A few days after the deterioration in the patient’s condition she started to improve again. The skin lesions remitted completely and neurological signs slowly regressed. During her stay in hospital she received topical steroids on her skin lesions without other specific therapy. She did not experience an epileptic seizure.
To confirm the hypersensitivity to carbamazepine, we performed a patch test after the regression of the rash. The skin testing undoubtedly showed reactions to carbamazepine in four different concentrations of the drug.
On discharge about 2 months after the beginning of the disease she was left with subtle cognitive deficits (memory impairment). Her facial palsy, pyramidal and extrapyramidal signs, and ataxia resolved.
CHS is a severe systemic hypersensitivity reaction. It develops usually 1 week to 3 months after the introduction of the drug.2Blood tests usually show leucocytosis and eosinophilia; sedimentation rate may be raised.2 Sometimes other organs are also affected. Liver involvement is very common; less often described are pulmonary disease, various types of renal diseases, and cardiac involvement.6 Withdrawal of carbamazepine usually leads to rapid improvement of symptoms.
Our patient had a very severe hypersensitivity reaction to carbamazepine with typical pseudolymphoma syndrome, marked leucocytosis, eosinophilia, and raised liver enzymes. Our case is special in that 2 weeks after discontinuation of the drug, at the time of some clinical improvement, CNS symptomatology unexpectedly appeared. There are two cases described in the literature of a CHS associated meningitis. Both patients presented with high fever, stiff neck, and pathological CSF. In both of them symptoms and signs resolved shortly after the discontinuation of carbamazepine. Our patient did not have a raised temperature or meningism. She presented with cognitive deficits, bilateral facial palsy, pyramidal and extrapyramidal signs, and ataxia. Brain MRI showed multiple high signal lesions in the white matter. There was no meningial enhancement. Examination of the CSF disclosed a picture typical for lymphocytic meningioencephalitis. We excluded infectious, immunological, neoplastic, or paraneoplastic diseases which could present as our patient did and we confirmed hypersensitivity to carbamazepine with a patch test. Our patient showed slow improvement after CNS involvement and was left with mild residual cognitive impairment 2 months later on discharge.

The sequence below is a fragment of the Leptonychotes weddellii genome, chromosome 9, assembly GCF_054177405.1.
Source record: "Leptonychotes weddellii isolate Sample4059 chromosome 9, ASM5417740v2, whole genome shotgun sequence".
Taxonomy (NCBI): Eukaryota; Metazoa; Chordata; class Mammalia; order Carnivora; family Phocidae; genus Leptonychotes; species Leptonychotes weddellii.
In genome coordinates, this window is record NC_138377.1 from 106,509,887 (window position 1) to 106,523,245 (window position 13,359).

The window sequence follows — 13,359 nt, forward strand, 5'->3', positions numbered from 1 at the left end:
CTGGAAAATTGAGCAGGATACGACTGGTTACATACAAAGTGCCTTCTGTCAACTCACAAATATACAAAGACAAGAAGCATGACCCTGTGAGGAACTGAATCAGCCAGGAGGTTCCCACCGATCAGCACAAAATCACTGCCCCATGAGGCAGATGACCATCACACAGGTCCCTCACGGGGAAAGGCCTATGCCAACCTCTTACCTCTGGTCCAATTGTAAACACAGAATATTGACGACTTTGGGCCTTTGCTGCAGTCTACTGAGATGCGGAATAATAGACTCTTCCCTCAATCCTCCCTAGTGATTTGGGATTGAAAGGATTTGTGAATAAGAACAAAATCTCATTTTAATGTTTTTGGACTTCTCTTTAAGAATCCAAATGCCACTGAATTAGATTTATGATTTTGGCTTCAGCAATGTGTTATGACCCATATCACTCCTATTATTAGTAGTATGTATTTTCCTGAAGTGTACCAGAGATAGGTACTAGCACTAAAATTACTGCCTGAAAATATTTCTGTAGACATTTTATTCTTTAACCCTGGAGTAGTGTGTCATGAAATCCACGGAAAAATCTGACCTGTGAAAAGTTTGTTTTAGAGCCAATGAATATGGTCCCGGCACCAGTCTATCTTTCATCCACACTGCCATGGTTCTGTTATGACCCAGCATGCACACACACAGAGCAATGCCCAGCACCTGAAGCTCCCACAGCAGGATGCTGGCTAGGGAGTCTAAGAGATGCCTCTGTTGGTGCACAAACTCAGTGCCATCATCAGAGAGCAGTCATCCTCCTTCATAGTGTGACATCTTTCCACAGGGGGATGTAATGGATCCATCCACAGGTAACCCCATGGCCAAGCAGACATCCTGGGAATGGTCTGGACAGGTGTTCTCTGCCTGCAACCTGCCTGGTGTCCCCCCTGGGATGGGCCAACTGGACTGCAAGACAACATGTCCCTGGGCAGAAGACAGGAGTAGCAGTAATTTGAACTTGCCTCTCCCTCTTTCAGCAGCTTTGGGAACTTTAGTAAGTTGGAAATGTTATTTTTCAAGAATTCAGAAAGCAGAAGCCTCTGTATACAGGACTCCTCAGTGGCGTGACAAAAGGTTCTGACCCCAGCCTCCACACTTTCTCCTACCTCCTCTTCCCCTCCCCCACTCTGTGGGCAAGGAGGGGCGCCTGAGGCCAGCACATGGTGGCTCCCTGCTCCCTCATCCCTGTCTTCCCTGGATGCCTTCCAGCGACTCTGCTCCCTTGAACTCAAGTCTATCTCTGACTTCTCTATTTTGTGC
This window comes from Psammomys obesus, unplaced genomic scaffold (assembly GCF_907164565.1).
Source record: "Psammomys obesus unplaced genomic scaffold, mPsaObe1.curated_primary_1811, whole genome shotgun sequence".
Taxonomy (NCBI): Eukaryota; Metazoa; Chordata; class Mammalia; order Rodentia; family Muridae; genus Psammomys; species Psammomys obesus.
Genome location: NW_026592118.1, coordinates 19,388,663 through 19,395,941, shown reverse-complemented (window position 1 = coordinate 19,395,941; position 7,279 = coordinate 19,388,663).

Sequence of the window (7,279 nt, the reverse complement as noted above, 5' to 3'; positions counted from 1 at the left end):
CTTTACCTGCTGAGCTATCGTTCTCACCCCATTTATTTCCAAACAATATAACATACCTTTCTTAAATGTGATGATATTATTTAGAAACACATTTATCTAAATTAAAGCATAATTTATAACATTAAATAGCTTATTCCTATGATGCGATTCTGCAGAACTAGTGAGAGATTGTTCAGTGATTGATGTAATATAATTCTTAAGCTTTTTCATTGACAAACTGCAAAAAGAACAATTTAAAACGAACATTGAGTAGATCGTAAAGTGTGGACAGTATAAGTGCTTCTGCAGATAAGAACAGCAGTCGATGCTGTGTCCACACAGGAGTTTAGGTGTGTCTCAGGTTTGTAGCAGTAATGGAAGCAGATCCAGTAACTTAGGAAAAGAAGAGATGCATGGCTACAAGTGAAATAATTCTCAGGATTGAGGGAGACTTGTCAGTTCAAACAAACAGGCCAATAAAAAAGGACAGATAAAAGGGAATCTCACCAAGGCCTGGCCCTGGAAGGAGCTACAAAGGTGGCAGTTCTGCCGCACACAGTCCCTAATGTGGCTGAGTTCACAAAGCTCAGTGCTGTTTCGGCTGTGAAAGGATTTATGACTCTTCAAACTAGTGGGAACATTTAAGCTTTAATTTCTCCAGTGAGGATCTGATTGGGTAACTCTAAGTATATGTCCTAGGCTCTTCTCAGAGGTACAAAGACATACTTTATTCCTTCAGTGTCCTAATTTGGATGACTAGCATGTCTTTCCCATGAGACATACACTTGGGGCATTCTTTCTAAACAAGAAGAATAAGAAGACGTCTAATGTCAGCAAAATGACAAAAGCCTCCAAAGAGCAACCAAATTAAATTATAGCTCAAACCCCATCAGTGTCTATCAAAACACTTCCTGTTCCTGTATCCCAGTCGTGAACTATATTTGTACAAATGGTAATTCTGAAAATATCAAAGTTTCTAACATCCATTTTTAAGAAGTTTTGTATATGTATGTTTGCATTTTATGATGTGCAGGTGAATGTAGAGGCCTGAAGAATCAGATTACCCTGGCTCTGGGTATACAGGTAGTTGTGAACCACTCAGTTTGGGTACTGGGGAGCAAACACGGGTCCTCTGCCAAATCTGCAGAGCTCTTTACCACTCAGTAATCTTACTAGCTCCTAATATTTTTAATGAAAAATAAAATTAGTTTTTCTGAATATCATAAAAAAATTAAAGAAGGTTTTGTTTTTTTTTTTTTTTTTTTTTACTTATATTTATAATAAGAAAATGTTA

There is no doubt that our patient presented with more severe CNS symptomatology than the previously reported cases. Oligoclonal bands in CSF matched by those in the serum are concordant with a severe systemic inflammatory reaction which resulted in breakdown of the blood-brain barrier. Considering the clinical picture, CSF and MRI findings, and results of skin biopsy, which showed vasculitis of the small vessels, we think that the pathogenetic mechanism behind encephalopathy is also small vessel vasculitis. We are aware that we needed to perform brain biopsy to confirm our hypothesis.
Carbamazepine is a frequently prescribed drug with wide indications of use. CHS is one of its most severe complications, but fortunately it is very rare. There are 25 cases described in the literature.3 6 Our patient started with clinical features typical of the syndrome and this was later complicated by an encephalopathic picture, which is very rare. We emphasise the unusual course of the disease; the flare up of the CNS symptomatology after the discontinuation of the drug, and some initial improvement. We suggest that the pathogenetic substrate for encephalopathy may be small vessel vasculitis.